The Romanov Empress by CW Gortner
Published: July 2018
Genre: historical fiction
Narrated by the mother of Russia’s last tsar, this vivid, historically authentic novel brings to life the courageous story of Maria Feodorovna, one of Imperial Russia’s most compelling women who witnessed the splendor and tragic downfall of the Romanovs as she fought to save her dynasty in the final years of its long reign.
Barely nineteen, Minnie knows that her station in life as a Danish princess is to leave her family and enter into a royal marriage–as her older sister Alix has done, moving to England to wed Queen Victoria’s eldest son. The winds of fortune bring Minnie to Russia, where she marries the Romanov heir and becomes empress once he ascends the throne. When resistance to his reign strikes at the heart of her family and the tsar sets out to crush all who oppose him, Minnie–now called Maria–must tread a perilous path of compromise in a country she has come to love.
Her husband’s death leaves their son Nicholas as the inexperienced ruler of a deeply divided and crumbling empire. Determined to guide him to reforms that will bring Russia into the modern age, Maria faces implacable opposition from Nicholas’s strong-willed wife, Alexandra, whose fervor has lead her into a disturbing relationship with a mystic named Rasputin. As the unstoppable wave of revolution rises anew to engulf Russia, Maria will face her most dangerous challenge and her greatest heartache.
From the opulent palaces of St. Petersburg and the intrigue-laced salons of the aristocracy to the World War I battlefields and the bloodied countryside occupied by the Bolsheviks, C. W. Gortner sweeps us into the anarchic fall of an empire and the complex, bold heart of the woman who tried to save it.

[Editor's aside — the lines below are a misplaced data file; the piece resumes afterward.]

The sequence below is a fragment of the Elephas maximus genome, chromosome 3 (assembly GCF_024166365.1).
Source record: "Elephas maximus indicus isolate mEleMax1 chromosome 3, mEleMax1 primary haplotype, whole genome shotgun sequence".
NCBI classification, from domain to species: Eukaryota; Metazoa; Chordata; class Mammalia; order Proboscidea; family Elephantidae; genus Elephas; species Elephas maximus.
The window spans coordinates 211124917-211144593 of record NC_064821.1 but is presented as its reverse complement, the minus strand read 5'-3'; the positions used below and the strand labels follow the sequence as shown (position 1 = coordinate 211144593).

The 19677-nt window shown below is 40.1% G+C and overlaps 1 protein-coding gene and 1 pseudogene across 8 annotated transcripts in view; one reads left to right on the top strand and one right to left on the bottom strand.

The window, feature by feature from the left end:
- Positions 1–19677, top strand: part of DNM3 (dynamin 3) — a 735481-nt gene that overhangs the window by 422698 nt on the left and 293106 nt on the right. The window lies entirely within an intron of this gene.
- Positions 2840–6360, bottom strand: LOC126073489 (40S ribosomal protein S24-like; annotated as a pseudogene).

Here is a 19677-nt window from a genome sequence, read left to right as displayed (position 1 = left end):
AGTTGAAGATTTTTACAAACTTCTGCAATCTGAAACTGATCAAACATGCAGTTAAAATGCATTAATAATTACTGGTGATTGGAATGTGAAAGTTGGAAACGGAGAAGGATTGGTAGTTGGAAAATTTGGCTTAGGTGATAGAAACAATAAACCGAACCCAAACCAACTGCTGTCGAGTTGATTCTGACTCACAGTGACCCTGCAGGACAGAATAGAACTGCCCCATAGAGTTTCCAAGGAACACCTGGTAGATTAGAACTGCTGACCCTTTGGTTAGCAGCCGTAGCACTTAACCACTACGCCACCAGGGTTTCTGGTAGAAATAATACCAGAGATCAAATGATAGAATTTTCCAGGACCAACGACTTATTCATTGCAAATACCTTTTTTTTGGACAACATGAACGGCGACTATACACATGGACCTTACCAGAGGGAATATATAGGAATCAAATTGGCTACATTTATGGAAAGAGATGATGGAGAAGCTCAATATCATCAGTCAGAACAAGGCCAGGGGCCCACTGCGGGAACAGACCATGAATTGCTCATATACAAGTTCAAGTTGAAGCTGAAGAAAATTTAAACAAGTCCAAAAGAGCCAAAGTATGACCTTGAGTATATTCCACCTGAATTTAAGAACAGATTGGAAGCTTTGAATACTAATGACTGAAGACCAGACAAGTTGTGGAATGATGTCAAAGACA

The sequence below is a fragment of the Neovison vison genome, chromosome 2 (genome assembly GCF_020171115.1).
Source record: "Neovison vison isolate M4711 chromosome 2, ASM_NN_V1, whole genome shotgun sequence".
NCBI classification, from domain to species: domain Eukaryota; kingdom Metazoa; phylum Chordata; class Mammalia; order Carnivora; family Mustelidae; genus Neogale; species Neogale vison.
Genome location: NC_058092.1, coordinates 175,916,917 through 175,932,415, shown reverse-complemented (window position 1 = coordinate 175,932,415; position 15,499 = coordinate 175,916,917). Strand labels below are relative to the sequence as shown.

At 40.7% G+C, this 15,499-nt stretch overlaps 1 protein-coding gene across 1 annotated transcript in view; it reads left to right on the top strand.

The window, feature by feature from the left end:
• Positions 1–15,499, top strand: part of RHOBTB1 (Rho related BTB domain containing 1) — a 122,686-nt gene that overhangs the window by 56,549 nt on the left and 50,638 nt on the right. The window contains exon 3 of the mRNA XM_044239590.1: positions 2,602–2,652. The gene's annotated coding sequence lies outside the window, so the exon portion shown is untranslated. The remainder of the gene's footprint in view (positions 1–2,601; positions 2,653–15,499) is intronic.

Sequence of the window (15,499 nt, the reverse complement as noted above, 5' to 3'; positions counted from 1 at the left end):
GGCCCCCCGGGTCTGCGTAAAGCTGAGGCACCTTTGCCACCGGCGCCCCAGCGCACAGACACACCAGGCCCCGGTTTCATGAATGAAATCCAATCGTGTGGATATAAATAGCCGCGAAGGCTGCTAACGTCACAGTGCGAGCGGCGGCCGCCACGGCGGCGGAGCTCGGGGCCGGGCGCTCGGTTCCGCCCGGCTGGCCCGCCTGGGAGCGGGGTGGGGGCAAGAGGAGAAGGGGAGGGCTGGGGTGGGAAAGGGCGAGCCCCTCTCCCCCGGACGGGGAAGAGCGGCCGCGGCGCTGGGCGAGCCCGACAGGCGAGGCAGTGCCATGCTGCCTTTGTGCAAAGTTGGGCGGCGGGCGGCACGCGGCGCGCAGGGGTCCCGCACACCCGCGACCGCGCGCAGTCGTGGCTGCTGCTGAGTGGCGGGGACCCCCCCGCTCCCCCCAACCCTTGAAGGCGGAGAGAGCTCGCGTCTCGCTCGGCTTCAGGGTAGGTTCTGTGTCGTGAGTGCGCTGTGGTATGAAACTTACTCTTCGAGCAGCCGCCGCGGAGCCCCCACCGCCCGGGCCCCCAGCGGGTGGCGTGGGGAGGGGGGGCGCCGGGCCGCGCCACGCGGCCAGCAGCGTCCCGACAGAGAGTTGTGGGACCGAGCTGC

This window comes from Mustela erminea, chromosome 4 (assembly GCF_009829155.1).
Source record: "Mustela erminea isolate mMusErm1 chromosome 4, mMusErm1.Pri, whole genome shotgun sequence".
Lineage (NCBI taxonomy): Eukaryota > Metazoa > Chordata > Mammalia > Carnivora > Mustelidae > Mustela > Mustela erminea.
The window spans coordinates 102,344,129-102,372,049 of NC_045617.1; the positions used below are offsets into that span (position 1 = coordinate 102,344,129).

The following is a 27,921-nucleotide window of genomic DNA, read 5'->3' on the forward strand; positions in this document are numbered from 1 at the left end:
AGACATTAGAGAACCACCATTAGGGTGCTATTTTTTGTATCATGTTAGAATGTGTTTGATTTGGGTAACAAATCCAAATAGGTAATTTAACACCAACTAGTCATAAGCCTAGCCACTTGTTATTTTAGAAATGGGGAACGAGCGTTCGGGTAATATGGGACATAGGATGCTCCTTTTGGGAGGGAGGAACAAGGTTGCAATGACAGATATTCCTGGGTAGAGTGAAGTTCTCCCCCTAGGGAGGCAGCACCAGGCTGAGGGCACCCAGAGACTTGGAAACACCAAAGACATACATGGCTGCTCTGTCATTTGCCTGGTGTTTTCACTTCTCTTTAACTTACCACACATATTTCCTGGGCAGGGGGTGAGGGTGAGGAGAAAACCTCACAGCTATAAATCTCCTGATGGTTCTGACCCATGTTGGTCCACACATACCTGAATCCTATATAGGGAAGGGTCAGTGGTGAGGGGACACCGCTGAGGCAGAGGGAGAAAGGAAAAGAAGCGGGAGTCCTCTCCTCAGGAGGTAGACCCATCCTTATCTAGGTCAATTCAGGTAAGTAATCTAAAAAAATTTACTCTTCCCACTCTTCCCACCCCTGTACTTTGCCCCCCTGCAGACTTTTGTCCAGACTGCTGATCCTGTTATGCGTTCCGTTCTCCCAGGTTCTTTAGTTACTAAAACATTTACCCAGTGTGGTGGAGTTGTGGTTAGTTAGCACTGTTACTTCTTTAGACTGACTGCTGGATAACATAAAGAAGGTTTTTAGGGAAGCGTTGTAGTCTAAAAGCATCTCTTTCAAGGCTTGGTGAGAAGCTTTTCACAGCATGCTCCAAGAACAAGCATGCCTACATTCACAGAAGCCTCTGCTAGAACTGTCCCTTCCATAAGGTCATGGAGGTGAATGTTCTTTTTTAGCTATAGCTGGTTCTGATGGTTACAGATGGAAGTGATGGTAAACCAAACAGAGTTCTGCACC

What an absorbing read! My understanding of Romanov history is pretty slim — the gist that the Russians (specifically the Bolsheviks) were upset with their poverty and the Romanov’s excess, tore down the monarchy, and established communism, which is great in theory but not in practice. I remember my travels to Russia in 2004 reflecting that juxtaposition of wealth and poverty, all the glorious palaces and churches bursting with gold and light, and the dirty, gray-and-brown streets, transportation, skies, and downtrodden people. So many elements from the last hundred years of the Romanov dynasty are still very much part of the Russian political system today, such as censorship, oppression, and the KGB (and its successors) for example.
This slim understanding of Romanov and Russian history was perfectly fine, as the book details about sixty of the final years of the Romanov dynasty, all that happened, what led to the uprising, and the state of Europe at that time. The Romanov Empress follows Maria (or Dagmar, as she’s known in Denmark) as a teenager and ends shortly after her son Tsar Nicholas II is shot. She becomes the daughter-in-law to Alexander II, who freed the serfs but didn’t have the foresight to provide homes and jobs. He was assassinated, and Maria’s husband Sasha (Alexander III) ruled. He was beloved, but he also lived in fear of the sect responsible for killing his father — thus creating a police system to track down and execute naysayers.
Meanwhile, Maria would hard to show the Russian people the Romanov family cared about their people, the land, their country. She worked in hospitals and established agencies for women and children. Unrest continued — and when Nicholas II took the throne, Maria was devastated by his choice of bride. And I was too. Alexandra was an annoying, arrogant, manipulative, pretentious, horrible woman, who seemed shy and weak at first but proved to be incredibly overpowering as well as gullible. If Nicholas had a backbone, or if Alexandra weren’t his wife, I think the Romanovs would certainly still be on the throne, with a Parliament as intended by Alexander II, today.
I was immersed in this novel, and after every engaging chapter I’d look up the people mentioned, the events that took place, the surrounding events in Europe, and found myself falling down an absorbing rabbit hole of complex history. The Romanov Empress is well-researched, a fascinating biographical historical fiction through the eyes of the wife and mother of two drastically different tsars, and all that led to the family’s downfall and the rise of Lenin.